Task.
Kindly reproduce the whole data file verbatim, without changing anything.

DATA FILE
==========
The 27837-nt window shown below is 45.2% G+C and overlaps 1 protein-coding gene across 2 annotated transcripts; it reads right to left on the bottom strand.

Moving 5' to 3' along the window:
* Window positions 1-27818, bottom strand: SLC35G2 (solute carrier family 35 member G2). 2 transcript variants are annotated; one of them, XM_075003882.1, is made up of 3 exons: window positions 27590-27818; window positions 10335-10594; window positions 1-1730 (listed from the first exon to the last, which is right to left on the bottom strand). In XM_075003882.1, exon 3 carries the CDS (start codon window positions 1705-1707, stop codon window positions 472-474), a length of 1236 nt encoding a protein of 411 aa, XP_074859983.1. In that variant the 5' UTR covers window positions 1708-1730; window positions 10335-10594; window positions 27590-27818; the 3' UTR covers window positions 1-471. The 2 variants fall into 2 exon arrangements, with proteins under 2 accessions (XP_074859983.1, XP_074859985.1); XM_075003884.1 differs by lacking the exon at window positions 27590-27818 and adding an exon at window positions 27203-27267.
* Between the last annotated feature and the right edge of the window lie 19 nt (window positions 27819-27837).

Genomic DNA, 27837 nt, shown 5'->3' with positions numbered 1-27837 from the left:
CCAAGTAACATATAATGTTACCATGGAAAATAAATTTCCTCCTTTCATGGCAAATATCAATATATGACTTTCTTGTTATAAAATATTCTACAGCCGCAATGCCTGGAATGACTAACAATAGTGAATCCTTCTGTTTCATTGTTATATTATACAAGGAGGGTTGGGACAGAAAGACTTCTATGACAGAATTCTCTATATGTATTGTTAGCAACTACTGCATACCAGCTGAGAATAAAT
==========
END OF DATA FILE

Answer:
The 27837-nt window shown below is 45.2% G+C and overlaps 1 protein-coding gene across 2 annotated transcripts; it reads right to left on the bottom strand.

Moving 5' to 3' along the window:
* Window positions 1-27818, bottom strand: SLC35G2 (solute carrier family 35 member G2). 2 transcript variants are annotated; one of them, XM_075003882.1, is made up of 3 exons: window positions 27590-27818; window positions 10335-10594; window positions 1-1730 (listed from the first exon to the last, which is right to left on the bottom strand). In XM_075003882.1, exon 3 carries the CDS (start codon window positions 1705-1707, stop codon window positions 472-474), a length of 1236 nt encoding a protein of 411 aa, XP_074859983.1. In that variant the 5' UTR covers window positions 1708-1730; window positions 10335-10594; window positions 27590-27818; the 3' UTR covers window positions 1-471. The 2 variants fall into 2 exon arrangements, with proteins under 2 accessions (XP_074859983.1, XP_074859985.1); XM_075003884.1 differs by lacking the exon at window positions 27590-27818 and adding an exon at window positions 27203-27267.
* Between the last annotated feature and the right edge of the window lie 19 nt (window positions 27819-27837).

Genomic DNA, 27837 nt, shown 5'->3' with positions numbered 1-27837 from the left:
CCAAGTAACATATAATGTTACCATGGAAAATAAATTTCCTCCTTTCATGGCAAATATCAATATATGACTTTCTTGTTATAAAATATTCTACAGCCGCAATGCCTGGAATGACTAACAATAGTGAATCCTTCTGTTTCATTGTTATATTATACAAGGAGGGTTGGGACAGAAAGACTTCTATGACAGAATTCTCTATATGTATTGTTAGCAACTACTGCATACCAGCTGAGAATAAAT